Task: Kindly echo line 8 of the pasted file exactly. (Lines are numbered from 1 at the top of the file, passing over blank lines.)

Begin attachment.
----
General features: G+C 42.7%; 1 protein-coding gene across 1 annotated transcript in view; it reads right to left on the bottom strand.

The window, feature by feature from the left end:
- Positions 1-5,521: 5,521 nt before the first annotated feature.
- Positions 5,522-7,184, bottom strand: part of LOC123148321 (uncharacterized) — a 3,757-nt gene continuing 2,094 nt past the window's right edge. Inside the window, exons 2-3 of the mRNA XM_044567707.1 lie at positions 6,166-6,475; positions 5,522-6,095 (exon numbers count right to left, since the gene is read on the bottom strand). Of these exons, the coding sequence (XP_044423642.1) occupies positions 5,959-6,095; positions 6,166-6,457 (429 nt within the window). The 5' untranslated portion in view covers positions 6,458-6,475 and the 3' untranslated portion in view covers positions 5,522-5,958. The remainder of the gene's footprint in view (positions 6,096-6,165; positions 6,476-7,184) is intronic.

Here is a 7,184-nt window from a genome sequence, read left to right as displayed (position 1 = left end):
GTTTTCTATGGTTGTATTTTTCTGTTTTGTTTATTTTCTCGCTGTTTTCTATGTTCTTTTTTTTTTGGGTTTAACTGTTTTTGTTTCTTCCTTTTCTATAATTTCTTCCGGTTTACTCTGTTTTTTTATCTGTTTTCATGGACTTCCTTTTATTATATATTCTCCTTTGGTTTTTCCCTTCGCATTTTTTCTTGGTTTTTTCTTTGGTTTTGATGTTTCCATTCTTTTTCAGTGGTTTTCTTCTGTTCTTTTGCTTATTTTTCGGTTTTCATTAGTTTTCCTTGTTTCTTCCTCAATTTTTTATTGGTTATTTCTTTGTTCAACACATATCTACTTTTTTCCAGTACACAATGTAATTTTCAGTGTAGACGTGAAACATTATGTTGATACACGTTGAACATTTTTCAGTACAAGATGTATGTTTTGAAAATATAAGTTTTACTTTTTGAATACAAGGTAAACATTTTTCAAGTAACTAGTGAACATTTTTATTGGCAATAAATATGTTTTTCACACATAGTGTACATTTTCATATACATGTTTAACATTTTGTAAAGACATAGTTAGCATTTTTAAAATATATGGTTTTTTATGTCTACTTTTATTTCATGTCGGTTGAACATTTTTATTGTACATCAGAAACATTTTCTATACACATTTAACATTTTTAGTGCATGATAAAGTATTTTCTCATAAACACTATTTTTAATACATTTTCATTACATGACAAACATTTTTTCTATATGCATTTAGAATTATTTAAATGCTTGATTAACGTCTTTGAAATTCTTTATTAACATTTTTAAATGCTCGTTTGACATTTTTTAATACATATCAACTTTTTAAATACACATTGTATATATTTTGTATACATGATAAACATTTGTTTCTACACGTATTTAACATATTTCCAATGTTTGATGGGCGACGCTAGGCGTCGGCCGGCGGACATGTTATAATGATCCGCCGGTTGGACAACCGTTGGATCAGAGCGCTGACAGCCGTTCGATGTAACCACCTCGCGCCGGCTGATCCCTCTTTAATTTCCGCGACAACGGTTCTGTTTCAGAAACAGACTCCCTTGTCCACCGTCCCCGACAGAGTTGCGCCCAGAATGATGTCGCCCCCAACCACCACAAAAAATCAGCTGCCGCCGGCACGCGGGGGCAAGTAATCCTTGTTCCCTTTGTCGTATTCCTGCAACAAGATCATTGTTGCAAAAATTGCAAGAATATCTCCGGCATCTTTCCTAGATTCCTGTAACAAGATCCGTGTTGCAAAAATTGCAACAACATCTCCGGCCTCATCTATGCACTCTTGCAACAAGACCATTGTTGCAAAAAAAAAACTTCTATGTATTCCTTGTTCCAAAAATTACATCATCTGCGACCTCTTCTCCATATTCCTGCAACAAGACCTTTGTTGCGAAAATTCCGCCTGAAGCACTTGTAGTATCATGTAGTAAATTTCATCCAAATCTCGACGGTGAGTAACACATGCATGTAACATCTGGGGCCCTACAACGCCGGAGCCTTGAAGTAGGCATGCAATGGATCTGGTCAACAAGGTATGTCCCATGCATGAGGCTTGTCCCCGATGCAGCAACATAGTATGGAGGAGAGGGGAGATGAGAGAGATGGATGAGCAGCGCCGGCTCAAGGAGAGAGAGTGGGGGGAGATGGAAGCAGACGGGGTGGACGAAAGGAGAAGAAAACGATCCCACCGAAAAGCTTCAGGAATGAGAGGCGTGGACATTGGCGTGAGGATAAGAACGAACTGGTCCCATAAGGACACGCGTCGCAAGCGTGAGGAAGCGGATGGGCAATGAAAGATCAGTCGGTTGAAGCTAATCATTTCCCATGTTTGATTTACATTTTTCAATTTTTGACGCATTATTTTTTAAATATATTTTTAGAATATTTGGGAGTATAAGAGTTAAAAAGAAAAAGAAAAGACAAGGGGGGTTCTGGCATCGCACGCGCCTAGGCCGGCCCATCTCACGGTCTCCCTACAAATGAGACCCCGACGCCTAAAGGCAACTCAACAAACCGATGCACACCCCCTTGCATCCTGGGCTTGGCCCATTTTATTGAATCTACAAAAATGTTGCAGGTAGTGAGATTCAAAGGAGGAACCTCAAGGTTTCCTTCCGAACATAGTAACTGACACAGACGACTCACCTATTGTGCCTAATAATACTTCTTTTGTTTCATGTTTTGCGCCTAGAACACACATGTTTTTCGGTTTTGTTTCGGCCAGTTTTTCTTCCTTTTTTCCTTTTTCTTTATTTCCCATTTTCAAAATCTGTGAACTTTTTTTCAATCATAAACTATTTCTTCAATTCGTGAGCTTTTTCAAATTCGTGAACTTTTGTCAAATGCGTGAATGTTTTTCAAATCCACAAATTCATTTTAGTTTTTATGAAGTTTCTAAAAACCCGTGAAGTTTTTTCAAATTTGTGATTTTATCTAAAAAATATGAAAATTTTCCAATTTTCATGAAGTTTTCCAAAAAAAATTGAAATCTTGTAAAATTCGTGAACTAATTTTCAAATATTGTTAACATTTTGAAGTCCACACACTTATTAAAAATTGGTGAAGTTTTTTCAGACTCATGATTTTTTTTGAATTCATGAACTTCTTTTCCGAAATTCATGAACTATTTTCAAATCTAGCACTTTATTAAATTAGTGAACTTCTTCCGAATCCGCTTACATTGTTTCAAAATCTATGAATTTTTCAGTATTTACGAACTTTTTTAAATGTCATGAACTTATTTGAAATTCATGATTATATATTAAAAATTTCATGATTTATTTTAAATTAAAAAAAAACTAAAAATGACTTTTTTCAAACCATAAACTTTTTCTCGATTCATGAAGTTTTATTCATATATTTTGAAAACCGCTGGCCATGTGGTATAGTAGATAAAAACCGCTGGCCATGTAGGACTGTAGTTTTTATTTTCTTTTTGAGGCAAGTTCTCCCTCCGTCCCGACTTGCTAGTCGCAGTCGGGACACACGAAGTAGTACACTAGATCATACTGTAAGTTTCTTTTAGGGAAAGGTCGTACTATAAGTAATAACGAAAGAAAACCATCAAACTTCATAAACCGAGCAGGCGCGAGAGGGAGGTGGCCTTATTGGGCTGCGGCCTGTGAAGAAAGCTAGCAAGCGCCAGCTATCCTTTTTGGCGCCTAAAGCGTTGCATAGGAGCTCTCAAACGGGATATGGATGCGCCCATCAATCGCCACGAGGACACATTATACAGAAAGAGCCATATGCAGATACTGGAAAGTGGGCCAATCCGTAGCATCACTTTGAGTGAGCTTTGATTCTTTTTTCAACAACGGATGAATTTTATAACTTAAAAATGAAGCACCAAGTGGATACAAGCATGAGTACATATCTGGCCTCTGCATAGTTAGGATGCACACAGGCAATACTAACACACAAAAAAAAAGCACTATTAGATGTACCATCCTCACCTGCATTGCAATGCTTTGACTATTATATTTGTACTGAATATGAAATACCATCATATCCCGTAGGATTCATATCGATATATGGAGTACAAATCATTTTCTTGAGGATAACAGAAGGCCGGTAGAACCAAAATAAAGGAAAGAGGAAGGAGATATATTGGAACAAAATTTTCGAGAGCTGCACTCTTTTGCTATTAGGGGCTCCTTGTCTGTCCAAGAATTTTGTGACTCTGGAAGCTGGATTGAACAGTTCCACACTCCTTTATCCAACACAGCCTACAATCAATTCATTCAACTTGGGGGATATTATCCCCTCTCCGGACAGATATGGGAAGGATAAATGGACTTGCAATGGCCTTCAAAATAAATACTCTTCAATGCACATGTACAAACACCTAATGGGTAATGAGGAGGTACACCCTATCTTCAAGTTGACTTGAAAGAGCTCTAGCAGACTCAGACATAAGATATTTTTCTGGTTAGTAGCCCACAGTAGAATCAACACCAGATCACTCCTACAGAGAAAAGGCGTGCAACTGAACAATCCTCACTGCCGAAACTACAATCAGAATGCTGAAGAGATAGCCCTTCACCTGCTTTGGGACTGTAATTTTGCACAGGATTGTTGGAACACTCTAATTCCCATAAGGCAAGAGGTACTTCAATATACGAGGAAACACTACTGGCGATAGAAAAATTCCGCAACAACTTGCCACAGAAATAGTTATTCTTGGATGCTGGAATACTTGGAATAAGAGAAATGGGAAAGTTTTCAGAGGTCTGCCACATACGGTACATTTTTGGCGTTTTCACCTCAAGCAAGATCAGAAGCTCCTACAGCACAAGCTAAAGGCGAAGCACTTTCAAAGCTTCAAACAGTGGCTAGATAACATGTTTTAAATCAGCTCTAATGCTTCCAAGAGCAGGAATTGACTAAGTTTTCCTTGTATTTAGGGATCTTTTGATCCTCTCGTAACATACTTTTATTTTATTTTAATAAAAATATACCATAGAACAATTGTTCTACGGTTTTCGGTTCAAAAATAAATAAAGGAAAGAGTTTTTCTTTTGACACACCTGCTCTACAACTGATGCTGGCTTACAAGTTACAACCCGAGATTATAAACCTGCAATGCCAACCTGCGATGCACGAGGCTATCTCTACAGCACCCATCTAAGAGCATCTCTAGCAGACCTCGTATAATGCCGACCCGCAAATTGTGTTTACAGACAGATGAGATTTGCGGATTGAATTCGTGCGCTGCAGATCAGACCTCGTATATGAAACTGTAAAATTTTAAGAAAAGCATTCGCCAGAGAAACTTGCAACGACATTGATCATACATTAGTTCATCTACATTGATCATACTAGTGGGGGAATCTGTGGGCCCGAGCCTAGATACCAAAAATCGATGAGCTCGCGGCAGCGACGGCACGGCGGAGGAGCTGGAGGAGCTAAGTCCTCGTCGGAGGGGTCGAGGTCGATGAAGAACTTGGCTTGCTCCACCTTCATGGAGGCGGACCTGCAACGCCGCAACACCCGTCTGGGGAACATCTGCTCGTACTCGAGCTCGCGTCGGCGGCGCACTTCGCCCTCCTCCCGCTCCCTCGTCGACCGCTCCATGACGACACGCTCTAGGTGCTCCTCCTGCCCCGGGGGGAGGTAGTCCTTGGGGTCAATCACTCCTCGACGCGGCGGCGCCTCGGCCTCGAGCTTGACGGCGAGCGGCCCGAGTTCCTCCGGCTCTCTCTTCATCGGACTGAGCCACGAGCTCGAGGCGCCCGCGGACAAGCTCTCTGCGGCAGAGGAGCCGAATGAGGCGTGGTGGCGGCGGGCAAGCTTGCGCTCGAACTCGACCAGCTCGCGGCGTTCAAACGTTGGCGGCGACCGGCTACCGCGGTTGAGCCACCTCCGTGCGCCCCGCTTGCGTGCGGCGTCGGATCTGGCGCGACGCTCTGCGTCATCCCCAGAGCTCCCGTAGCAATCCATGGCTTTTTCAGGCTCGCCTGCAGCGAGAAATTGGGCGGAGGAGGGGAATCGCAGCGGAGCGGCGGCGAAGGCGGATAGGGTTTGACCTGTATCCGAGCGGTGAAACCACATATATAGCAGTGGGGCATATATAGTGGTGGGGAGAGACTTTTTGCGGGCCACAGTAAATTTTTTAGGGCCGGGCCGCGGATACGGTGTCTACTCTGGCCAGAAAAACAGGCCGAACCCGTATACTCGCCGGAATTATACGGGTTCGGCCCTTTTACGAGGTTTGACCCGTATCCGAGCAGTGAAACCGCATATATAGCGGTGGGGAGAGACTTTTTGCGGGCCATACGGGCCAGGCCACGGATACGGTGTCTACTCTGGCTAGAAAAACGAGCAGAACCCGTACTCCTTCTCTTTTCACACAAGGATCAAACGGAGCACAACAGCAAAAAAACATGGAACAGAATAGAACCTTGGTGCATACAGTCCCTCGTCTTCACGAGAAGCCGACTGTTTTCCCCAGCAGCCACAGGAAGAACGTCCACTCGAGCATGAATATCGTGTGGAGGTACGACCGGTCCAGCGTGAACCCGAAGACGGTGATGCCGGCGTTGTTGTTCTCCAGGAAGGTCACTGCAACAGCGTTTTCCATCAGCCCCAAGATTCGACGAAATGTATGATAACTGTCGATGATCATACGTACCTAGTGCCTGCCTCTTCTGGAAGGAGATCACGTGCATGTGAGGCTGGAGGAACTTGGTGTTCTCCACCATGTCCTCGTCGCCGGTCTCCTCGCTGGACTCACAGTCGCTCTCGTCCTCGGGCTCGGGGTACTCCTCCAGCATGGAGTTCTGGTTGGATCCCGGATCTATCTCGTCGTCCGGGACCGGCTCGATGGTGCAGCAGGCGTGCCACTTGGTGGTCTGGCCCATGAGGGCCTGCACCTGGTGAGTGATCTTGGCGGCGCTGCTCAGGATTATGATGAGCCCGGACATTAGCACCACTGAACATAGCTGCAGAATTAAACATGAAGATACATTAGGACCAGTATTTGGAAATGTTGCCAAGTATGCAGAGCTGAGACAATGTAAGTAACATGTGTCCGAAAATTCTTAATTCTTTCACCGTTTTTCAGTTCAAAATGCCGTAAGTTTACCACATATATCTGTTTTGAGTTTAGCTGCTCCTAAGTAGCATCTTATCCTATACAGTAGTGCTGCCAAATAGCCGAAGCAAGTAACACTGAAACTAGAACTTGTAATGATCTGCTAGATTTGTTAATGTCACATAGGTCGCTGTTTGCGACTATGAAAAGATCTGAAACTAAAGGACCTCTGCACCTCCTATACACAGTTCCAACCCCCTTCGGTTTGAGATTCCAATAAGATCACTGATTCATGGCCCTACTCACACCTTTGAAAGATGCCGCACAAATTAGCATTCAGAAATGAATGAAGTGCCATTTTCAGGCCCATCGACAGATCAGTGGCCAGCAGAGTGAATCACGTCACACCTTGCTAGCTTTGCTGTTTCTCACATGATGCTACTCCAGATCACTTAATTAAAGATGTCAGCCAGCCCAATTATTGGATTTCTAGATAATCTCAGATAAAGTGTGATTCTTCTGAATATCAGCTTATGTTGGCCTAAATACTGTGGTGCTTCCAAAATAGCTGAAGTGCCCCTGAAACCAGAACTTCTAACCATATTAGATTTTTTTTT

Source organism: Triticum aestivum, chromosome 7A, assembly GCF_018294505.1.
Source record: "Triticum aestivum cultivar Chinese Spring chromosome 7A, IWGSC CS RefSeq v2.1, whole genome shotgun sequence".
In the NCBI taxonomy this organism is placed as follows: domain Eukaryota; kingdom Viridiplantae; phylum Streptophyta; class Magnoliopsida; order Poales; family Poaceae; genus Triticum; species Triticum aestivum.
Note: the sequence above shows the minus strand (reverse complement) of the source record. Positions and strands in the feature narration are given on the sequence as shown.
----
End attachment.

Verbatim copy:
Source record: "Triticum aestivum cultivar Chinese Spring chromosome 7A, IWGSC CS RefSeq v2.1, whole genome shotgun sequence".